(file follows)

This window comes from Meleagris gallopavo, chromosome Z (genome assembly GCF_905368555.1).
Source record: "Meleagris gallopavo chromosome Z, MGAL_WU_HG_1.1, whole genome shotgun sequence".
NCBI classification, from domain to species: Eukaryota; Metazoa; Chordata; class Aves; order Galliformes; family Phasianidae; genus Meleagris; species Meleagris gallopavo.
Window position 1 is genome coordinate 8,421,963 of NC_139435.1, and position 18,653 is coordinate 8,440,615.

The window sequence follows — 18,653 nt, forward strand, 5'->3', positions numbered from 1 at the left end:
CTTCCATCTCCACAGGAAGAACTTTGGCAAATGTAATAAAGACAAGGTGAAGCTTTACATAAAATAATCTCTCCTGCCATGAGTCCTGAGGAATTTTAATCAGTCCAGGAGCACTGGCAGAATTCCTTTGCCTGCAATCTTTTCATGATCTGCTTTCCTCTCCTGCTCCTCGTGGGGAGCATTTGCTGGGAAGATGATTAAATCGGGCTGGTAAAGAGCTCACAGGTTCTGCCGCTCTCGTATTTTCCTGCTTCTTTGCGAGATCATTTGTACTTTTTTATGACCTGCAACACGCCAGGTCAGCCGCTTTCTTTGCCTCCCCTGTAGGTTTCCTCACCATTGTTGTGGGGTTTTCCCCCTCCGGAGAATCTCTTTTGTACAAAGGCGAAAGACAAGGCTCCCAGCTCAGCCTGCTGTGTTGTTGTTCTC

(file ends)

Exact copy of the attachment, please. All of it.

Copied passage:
This window comes from Meleagris gallopavo, chromosome Z (genome assembly GCF_905368555.1).
Source record: "Meleagris gallopavo chromosome Z, MGAL_WU_HG_1.1, whole genome shotgun sequence".
NCBI classification, from domain to species: Eukaryota; Metazoa; Chordata; class Aves; order Galliformes; family Phasianidae; genus Meleagris; species Meleagris gallopavo.
Window position 1 is genome coordinate 8,421,963 of NC_139435.1, and position 18,653 is coordinate 8,440,615.

The window sequence follows — 18,653 nt, forward strand, 5'->3', positions numbered from 1 at the left end:
CTTCCATCTCCACAGGAAGAACTTTGGCAAATGTAATAAAGACAAGGTGAAGCTTTACATAAAATAATCTCTCCTGCCATGAGTCCTGAGGAATTTTAATCAGTCCAGGAGCACTGGCAGAATTCCTTTGCCTGCAATCTTTTCATGATCTGCTTTCCTCTCCTGCTCCTCGTGGGGAGCATTTGCTGGGAAGATGATTAAATCGGGCTGGTAAAGAGCTCACAGGTTCTGCCGCTCTCGTATTTTCCTGCTTCTTTGCGAGATCATTTGTACTTTTTTATGACCTGCAACACGCCAGGTCAGCCGCTTTCTTTGCCTCCCCTGTAGGTTTCCTCACCATTGTTGTGGGGTTTTCCCCCTCCGGAGAATCTCTTTTGTACAAAGGCGAAAGACAAGGCTCCCAGCTCAGCCTGCTGTGTTGTTGTTCTC